Dopaminergic neurotoxicity by 6-OHDA and MPP+: differential requirement for neuronal cyclooxygenase activity.J Neurosci Res. 2005 Jul 01; 81(1):121-31.JN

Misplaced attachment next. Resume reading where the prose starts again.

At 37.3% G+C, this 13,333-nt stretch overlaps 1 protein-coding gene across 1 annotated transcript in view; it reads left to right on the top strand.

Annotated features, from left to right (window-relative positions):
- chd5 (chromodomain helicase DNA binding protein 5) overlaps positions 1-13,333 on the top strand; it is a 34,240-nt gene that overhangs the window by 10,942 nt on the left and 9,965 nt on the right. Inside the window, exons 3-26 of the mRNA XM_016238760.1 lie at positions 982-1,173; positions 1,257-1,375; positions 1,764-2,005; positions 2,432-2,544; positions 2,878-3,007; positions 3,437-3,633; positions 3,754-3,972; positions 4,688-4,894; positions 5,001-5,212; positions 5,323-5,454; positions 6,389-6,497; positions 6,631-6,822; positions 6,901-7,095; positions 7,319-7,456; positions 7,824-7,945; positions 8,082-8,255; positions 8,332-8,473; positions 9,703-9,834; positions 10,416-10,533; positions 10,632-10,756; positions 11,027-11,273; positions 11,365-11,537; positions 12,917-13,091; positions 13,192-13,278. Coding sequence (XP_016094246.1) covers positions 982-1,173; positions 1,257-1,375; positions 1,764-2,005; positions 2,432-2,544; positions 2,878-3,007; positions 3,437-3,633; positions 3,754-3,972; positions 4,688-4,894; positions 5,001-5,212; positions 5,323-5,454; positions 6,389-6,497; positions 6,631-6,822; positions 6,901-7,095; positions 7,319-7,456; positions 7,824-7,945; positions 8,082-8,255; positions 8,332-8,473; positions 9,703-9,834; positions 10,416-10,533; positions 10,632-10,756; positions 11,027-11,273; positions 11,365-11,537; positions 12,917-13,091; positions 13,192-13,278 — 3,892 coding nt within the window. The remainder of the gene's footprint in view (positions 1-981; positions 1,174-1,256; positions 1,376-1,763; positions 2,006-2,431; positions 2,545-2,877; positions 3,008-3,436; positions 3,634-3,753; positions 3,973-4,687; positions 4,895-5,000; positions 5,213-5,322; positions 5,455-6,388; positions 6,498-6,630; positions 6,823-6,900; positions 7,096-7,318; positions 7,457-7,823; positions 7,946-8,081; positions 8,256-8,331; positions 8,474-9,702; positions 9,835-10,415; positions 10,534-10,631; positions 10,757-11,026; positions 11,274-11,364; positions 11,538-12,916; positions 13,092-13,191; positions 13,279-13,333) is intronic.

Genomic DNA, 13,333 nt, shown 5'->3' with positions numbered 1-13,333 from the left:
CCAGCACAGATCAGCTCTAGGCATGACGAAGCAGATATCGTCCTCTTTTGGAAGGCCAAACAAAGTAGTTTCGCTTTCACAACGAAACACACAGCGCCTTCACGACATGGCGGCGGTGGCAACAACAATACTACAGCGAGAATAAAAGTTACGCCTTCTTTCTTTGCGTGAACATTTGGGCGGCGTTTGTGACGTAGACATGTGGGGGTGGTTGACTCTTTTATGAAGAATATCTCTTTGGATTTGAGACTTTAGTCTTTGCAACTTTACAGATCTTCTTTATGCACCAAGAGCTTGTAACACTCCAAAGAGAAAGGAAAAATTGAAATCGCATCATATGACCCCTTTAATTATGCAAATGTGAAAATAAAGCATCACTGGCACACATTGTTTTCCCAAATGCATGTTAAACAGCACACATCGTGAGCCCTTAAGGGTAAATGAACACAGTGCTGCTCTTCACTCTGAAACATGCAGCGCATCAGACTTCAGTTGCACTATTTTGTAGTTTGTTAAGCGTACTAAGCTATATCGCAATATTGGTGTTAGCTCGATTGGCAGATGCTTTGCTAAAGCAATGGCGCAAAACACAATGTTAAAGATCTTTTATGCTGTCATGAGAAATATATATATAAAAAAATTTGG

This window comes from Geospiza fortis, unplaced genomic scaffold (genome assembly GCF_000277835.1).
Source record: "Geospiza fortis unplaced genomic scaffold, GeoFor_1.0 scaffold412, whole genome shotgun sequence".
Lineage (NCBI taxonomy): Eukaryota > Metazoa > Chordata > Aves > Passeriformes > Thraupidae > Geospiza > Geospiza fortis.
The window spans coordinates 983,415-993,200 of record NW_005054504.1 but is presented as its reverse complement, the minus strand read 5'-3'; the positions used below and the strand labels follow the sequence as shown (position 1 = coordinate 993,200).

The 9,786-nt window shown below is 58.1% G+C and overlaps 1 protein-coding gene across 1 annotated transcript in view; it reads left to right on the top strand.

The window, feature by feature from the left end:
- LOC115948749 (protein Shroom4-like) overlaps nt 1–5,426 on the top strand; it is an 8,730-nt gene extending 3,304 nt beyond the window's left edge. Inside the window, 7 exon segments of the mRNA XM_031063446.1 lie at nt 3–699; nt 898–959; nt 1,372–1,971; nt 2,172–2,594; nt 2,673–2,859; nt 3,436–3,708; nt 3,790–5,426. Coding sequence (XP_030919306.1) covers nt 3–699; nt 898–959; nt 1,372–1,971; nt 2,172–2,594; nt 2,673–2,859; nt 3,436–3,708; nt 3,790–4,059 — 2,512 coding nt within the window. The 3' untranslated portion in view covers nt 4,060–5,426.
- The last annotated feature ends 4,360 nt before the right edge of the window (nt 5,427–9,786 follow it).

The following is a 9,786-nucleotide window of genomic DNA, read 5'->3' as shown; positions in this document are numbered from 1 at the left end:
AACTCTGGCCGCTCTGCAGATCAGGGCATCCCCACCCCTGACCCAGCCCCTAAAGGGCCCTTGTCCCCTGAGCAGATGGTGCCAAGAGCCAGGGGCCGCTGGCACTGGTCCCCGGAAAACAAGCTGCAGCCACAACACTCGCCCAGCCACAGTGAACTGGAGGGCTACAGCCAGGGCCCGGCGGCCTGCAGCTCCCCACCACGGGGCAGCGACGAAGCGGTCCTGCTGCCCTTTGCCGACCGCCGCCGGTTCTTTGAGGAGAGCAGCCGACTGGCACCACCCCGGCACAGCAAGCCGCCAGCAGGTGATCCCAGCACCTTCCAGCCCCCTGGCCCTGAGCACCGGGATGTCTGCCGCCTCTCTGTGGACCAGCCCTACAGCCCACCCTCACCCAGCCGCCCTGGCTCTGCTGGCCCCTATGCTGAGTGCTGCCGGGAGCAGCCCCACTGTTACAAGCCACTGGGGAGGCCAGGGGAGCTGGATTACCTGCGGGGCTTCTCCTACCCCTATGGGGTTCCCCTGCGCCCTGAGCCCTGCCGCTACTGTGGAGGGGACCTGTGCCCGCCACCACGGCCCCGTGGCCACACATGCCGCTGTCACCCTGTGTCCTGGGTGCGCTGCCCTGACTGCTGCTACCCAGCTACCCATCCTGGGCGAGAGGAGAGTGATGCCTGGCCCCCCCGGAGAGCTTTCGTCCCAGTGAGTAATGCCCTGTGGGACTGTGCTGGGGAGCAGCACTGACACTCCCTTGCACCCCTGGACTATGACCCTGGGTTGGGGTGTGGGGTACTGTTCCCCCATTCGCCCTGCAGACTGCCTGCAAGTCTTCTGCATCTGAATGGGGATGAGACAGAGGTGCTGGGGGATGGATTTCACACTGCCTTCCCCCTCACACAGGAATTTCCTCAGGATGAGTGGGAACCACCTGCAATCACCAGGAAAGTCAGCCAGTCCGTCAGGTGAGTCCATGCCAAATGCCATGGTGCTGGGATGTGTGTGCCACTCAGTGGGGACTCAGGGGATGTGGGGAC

Cyclooxygenase (COX), a key enzymatic mediator of inflammation, is present in microglia and surviving dopaminergic neurons in Parkinson's disease (PD), but its role and place in the chain of neurodegenerative events is unclear. Epidemiologic evidence showed that regular use of nonsteroidal antiinflammatory drugs (NSAIDs), specifically non-aspirin COX inhibitors like ibuprofen, lowers the risk for PD; however, the putative cause-and-effect relationship between COX activity in activated microglia and neuronal loss was challenged recently. We examined whether neuronal COX activity is involved directly in dopaminergic cell death after neurotoxic insult. Using low concentrations of 6-hydroxydopamine (6-OHDA) and 1-methyl-4-phenylpyridium ion (MPP+), neurotoxicants used to model selective dopaminergic cell loss in PD, and cultures of embryonic rat mesencephalic neurons essentially devoid of glia, we tested whether the nonselective COX inhibitor ibuprofen attenuated 6-OHDA and MPP+ neurotoxicity. At levels close to its IC50 for both COX isoforms, ibuprofen protected dopaminergic neurons against 6-OHDA but not MPP+ toxicity. Experiments with selective inhibitors of COX-1 (SC-560) and COX-2 (NS-398 and Cayman 10404), indicated that COX-2, but not COX-1, was involved in 6-OHDA toxicity. Accordingly, 6-OHDA, but not MPP+, increased prostaglandin (PG) levels twofold and this increase was blocked by ibuprofen. At concentrations well above its IC50 for COX, ibuprofen also prevented MPP+ toxicity, but had only limited efficacy against loss of structural complexity. Taken together, our data suggest that selective 6-OHDA toxicity to dopaminergic neurons is associated with neuronal COX-2, whereas MPP+ toxicity is COX independent. This difference may be important for understanding and manipulating mechanisms of dopaminergic cell death.